January 12, 2012 Length: 20:25
Michael Tishel, the new director of the CrossRoad program at Hellenic College, presents Dr. George Stavros on the Jesus Prayer. Dr. Stavros heads up the Counseling, Psychology, and Religion doctoral programs at the Boston University School of Theology. Here he speaks at a parish retreat at St. Demetrios Greek Orthodox Church in Weston, Massachusetts.
Mr. Michael Tishel: Hello, friends, and welcome to the CrossRoad podcast. My name is Mike Tishel, and I’m the new director of the CrossRoad summer institute. It’s really a joy to work with such a wonderful ministry. If we haven’t already met, I hope our paths will cross soon or that you’ll swing by our office here at Hellenic College/Holy Cross in Brookline, Mass., for some coffee. On this week’s podcast, we will be hearing from a dear friend of our program and father of a CrossRoad alumnus, Dr. George Stavros.
Dr. Stavros is a graduate of Holy Cross and Boston University, and currently a member of the Boston University School of Theology faculty, where he oversees the counseling, psychology, and religion doctoral program. His teaching and research interests are in the connection between death, psychotherapy, and theology, and he’s a licensed psychologist and certified pastoral counselor. We will be joining Dr. Stavros as he addresses a parish retreat at St. Demetrios Greek Orthodox Church in Weston, Mass., on the topic of the Jesus prayer.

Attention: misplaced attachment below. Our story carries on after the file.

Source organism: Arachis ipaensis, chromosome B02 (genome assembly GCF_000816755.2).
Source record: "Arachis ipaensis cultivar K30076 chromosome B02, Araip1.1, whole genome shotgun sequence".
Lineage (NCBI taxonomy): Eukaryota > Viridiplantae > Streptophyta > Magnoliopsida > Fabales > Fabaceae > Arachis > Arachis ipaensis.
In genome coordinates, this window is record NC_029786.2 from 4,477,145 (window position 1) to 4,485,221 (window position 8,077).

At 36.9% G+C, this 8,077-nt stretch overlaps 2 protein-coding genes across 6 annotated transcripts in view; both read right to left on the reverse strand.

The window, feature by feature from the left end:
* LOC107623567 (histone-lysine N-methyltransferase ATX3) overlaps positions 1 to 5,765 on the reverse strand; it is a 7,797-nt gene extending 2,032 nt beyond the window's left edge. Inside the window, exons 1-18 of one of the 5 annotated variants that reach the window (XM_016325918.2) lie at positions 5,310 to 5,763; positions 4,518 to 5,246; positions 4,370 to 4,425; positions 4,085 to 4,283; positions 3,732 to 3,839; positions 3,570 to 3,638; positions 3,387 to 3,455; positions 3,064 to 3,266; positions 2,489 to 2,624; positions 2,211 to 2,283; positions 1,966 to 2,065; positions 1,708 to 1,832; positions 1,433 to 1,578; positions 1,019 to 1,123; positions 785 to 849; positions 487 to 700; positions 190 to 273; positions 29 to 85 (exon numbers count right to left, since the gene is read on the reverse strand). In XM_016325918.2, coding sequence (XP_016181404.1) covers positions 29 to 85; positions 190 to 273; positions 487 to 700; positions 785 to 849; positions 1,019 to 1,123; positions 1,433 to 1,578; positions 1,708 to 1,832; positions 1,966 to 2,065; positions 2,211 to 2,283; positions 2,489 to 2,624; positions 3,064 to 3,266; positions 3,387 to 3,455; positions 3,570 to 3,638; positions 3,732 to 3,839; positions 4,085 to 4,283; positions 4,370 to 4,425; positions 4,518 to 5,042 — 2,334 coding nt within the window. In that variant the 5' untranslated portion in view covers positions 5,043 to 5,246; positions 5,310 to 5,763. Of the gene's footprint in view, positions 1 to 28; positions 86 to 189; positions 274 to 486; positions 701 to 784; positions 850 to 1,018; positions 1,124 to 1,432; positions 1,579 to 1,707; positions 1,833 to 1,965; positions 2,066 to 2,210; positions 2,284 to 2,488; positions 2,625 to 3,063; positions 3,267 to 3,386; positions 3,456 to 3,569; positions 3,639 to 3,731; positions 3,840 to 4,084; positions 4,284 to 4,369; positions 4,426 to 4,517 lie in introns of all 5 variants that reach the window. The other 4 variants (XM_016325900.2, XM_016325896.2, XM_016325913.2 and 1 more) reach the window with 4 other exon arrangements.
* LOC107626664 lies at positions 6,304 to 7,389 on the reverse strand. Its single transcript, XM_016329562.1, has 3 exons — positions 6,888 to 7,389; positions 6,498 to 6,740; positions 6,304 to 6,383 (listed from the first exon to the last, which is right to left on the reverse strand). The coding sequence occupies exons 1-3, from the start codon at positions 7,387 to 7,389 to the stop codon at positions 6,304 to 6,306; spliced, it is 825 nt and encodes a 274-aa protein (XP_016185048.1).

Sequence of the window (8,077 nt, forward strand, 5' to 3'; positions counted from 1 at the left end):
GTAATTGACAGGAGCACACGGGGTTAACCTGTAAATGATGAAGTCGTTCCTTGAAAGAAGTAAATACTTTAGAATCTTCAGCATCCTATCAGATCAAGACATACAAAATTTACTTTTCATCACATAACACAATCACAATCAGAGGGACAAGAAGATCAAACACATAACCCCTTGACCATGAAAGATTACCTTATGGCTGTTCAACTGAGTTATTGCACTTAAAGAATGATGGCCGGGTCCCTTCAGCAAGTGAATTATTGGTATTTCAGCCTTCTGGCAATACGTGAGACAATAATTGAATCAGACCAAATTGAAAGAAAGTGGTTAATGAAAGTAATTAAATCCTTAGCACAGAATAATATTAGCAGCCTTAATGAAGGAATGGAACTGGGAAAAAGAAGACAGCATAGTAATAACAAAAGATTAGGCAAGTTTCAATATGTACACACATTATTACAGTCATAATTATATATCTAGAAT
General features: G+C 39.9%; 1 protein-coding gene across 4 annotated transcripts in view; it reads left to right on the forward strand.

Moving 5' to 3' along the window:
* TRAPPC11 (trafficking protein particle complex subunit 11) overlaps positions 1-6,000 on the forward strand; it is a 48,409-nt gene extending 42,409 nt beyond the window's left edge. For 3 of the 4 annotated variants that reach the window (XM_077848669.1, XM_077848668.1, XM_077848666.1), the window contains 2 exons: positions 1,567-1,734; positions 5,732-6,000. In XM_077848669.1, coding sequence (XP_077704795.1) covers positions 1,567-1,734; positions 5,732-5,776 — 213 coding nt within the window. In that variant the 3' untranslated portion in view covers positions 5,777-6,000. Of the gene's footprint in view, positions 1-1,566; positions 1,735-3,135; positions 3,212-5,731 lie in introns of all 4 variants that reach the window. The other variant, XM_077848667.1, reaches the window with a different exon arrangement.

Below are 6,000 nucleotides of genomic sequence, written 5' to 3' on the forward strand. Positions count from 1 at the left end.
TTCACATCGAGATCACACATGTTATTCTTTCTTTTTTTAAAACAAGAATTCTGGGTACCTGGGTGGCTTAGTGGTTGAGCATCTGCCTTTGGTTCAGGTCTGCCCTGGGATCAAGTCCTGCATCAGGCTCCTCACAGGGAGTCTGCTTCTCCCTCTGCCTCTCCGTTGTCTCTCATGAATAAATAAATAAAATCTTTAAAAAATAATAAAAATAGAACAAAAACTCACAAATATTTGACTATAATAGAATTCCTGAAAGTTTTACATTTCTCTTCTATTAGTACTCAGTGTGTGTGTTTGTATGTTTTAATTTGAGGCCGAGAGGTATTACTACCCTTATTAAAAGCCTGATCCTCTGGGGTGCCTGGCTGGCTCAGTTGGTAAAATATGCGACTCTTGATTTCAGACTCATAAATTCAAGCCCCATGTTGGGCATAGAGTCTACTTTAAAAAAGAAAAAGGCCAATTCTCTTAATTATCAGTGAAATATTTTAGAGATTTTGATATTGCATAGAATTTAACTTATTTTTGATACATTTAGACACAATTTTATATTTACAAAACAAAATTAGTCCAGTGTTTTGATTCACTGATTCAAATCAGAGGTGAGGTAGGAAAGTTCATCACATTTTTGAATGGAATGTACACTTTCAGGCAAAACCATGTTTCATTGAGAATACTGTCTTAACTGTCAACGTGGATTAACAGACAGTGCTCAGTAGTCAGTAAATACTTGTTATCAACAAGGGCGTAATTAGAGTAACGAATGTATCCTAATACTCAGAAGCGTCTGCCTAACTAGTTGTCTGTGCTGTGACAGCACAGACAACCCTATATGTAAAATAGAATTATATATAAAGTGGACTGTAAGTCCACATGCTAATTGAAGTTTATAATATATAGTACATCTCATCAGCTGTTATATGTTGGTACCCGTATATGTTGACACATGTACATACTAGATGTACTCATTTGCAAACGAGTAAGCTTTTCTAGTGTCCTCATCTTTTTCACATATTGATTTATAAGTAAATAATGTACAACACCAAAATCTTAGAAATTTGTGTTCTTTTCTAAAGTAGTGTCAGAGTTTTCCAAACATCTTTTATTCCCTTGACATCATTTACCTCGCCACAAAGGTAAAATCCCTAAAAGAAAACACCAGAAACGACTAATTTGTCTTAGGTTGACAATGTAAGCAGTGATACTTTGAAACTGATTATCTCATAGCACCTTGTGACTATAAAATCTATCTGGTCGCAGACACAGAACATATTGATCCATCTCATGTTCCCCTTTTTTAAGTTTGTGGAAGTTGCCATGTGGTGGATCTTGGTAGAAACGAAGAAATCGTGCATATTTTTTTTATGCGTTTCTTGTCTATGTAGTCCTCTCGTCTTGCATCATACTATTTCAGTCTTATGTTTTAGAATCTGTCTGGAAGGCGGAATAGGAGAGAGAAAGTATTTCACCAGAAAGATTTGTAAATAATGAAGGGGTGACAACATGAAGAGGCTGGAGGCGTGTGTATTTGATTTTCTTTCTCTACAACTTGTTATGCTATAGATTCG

Dr. George Stavros: So the Jesus prayer—I’m sure all or most of us have heard of it—is one of the core spiritual practices of the Eastern Orthodox Church. It’s an ancient prayer. It has its roots in scriptural accounts of people who encountered Jesus within the gospels and would cry out to him: “Son of David, have mercy on me!” or “Lord, have mercy on me!” And it can be said in several forms. The long form is: “Lord Jesus Christ, Son of God, have mercy on me, a sinner,” but it can also be said as: “Lord Jesus Christ, Son of God, have mercy on me,” “Lord Jesus Christ, have mercy on me,” “Lord, have mercy.” So there are many ways that that core idea can be expressed.